Three loud blasts of violins and trumpets broadened the room. Lady Marshall must have gone to the music room to listen to Beethoven’s Third Symphony. This would be the fourth time today she had listened to it.
Edvard walked from the guest room, closing the doors behind him. Turning from the doors he found Miss Cleaver watching him.
They caught eyes. Edvard stifled his rebuke to continue working. Poor Miss Cleaver looked like she had seen a ghost.
“The Lady’s gone mad, hasn’t she?” Miss Cleaver asked, her voice shaking along with her body.
Edvard narrowed his eyes. Beethoven’s cellos overtook the trumpets. He dared not to speak ill of his lady during the pianissimo parts. “To work, Miss Cleaver. Back to work.”
Miss Cleaver bowed and returned to dusting the gold bust of Harold Marshall.
Edvard walked down the hallway to the master staircase. He paused for a moment listening to the echoing theme now in A flat. He hummed to himself, then turned to head to the master bedroom.
Opening the double doors he slide inside and closed them noiselessly behind him. He stood for a moment allowing his eyes to adjust to the dark.
The strings changed to minor. Edvard always thought this part sounded like waves crashing against rocks during a frightful storm. The music room sat farthest from the master bedroom, giving Edvard the best place to think in peace.
He sat, slumped over, upon the bed. If Lady Marshall found him here he would be fired. But he knew she would remain in the music room for the forty-eight and a half minutes it took to listen to the entirety of the symphony. Forty-eight and a half minutes to give Edvard a chance to wonder if Harold Marshall was still alive and wandering the home. Such an impossibility meant it must have been a dream.
Or a ghost.
Pushing his long fingers against his temple Edvard shut his eyes. The night before he had been awakened suddenly by a loud crashing. He’d only heard such a sound once before. Edvard tried to replay that moment, the moment of waking, the moment the sound pierced his ears and his breath was stolen from him again.
“I’m not long for this world.” Lord Marshall had said. His dying words to Edvard as the poor man lay stricken in his bed. Fever had taken hold the night before and nothing could save him. Edvard held his master’s hand before leaving him to his Lady.
Only instead of the quiet sobs coming through the door, upon leaving Edvard heard crashing followed by a horrible shrieking.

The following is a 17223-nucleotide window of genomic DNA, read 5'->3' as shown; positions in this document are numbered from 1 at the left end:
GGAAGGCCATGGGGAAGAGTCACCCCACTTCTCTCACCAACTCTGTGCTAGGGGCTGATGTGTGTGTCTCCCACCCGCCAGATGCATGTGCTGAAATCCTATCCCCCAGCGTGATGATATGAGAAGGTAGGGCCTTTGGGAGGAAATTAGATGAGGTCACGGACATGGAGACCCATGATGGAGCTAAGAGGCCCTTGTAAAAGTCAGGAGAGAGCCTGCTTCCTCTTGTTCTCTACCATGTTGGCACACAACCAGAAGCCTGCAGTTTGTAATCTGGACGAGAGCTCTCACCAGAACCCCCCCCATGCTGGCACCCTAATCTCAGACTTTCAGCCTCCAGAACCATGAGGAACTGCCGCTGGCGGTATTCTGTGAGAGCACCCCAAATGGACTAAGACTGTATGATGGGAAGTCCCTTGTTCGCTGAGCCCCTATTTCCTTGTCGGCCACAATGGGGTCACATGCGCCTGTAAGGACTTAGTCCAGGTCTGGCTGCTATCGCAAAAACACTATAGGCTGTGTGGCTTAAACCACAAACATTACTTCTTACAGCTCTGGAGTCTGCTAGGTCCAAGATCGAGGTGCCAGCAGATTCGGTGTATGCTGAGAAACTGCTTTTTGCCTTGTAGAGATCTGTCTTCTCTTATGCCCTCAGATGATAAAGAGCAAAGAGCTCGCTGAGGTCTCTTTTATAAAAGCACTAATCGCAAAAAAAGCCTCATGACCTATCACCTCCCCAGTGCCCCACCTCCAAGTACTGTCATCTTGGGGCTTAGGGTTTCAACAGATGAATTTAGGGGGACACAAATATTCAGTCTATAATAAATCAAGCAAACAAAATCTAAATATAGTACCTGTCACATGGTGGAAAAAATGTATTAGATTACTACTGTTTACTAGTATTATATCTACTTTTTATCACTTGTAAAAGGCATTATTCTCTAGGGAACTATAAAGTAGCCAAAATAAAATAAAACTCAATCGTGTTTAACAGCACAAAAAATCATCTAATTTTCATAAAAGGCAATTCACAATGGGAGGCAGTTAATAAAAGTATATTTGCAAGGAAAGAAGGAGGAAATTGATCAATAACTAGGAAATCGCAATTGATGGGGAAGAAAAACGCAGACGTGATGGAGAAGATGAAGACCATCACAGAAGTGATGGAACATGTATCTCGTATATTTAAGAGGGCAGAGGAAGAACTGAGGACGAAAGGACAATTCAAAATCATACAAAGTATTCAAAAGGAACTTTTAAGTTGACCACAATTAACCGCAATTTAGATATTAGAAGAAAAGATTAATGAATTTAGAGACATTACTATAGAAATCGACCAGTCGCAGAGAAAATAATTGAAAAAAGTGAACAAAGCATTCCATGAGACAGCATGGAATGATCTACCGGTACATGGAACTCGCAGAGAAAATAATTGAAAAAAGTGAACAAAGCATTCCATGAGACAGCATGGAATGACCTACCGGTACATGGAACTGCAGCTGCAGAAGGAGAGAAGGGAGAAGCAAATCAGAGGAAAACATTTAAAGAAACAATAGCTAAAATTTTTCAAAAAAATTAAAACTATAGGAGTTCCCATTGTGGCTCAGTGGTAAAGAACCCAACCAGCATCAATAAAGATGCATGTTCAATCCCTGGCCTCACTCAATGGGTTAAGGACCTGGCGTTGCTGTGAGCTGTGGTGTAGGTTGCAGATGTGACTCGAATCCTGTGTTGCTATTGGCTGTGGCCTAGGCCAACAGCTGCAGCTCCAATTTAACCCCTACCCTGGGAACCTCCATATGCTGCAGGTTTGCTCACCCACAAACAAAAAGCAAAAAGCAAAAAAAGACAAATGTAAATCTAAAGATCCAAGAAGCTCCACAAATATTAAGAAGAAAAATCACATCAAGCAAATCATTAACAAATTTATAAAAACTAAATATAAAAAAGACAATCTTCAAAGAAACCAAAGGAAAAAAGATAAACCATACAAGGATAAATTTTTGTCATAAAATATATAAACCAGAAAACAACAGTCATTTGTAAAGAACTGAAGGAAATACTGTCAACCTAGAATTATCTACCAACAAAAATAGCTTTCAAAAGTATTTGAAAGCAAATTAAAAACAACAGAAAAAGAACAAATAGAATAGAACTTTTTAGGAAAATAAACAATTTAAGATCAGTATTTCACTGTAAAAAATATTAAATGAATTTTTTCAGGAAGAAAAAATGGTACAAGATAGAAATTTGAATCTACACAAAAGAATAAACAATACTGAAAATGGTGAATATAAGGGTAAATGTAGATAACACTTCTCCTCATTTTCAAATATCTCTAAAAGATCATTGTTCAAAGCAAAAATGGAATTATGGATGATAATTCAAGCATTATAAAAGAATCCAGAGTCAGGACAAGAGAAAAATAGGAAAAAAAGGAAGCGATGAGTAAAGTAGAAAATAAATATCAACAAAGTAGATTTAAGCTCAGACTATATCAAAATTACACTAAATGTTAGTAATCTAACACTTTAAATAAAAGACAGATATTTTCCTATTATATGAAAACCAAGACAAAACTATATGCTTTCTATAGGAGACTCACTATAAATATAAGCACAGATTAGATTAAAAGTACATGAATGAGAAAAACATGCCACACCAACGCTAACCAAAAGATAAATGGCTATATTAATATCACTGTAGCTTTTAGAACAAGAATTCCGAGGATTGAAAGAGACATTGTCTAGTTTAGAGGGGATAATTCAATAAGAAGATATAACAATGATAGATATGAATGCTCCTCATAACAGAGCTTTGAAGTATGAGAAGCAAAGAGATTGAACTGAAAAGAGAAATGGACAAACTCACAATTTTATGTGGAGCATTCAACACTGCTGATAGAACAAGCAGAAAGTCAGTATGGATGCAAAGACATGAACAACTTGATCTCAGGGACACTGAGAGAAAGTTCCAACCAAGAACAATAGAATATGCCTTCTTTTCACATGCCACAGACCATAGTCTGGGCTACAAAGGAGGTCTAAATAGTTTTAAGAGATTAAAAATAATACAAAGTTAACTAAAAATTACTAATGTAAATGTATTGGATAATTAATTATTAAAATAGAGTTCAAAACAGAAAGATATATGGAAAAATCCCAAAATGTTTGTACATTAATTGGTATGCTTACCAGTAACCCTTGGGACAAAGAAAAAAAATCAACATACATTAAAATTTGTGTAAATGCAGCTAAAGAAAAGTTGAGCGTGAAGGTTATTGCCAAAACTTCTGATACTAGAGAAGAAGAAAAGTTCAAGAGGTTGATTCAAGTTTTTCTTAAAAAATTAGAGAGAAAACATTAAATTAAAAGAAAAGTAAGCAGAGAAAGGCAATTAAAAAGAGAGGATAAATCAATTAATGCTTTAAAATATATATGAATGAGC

“No Harold! Harold! Harold!” Lady Marshall, the essence of decorum, shrieked out the window.
The crashing noise, it was the same. Edvard had to be sure of it. Symphony number three, cracking, crashing, shrieking. All the same.
Minus the shrieking. Lady Marshall only watched her husband jump through a window once.
And now Edvard had heard him fall twice.
The music stopped.
Edvard’s head snapped up. It had not been forty-eight and a half minutes yet.
The shrieking. It was happening again.
“No Harold! Harold! Harold!” Lady Marshall’s voice rose through the floor of the master bedroom.
The bedroom doors slammed open, Edvard stood to meet his Lady. Miss Cleaver walked through the door instead, her hand gripped her rag tightly. Her eyes were wide with fear. “The Lady’s really gone mad, hasn’t she?”
Edvard strode towards her, placing his hands on her shoulders he said, “I fear so.”
Quickly Edvard headed towards the master staircase. Miss Cleaver followed behind. By the time they reached the bottom of the stairs the shrieking had stopped.
The two servants stood for a time listening. The gold frames holding paintings of the Marshall’s children glistened.
A moan came from the music room. Edvard ran. Miss Cleaver followed him as he threw open the doors.
In the middle of the room, Lady Marshall lay still. Glass covered her body. Edvard looked around the room everywhere, but nothing appeared broken.
“It’s glass – glass from the upstairs windows.” Miss Cleaver spoke.
Edvard turned to her, “How can you know that.”
“It’s the only glass with the pink tint. You know how the Lady likes the things pink.” Miss Cleaver picked up a piece of glass and twisted it in the lights. Pink brightened their faces.
Edvard ran to the upstairs guest bedroom. The windows remained intact. He walked to the middle window, the one his master had jumped from two years previous. The sunlight seemed to highlight the place Lord Marshall had fallen. Edvard closed his eyes.
Miss Cleaver came up behind him, “Two years to the day.”
“Yes.” Edvard said through clenched teeth.
Miss Cleaver whispered, “It’s like they planned it.”
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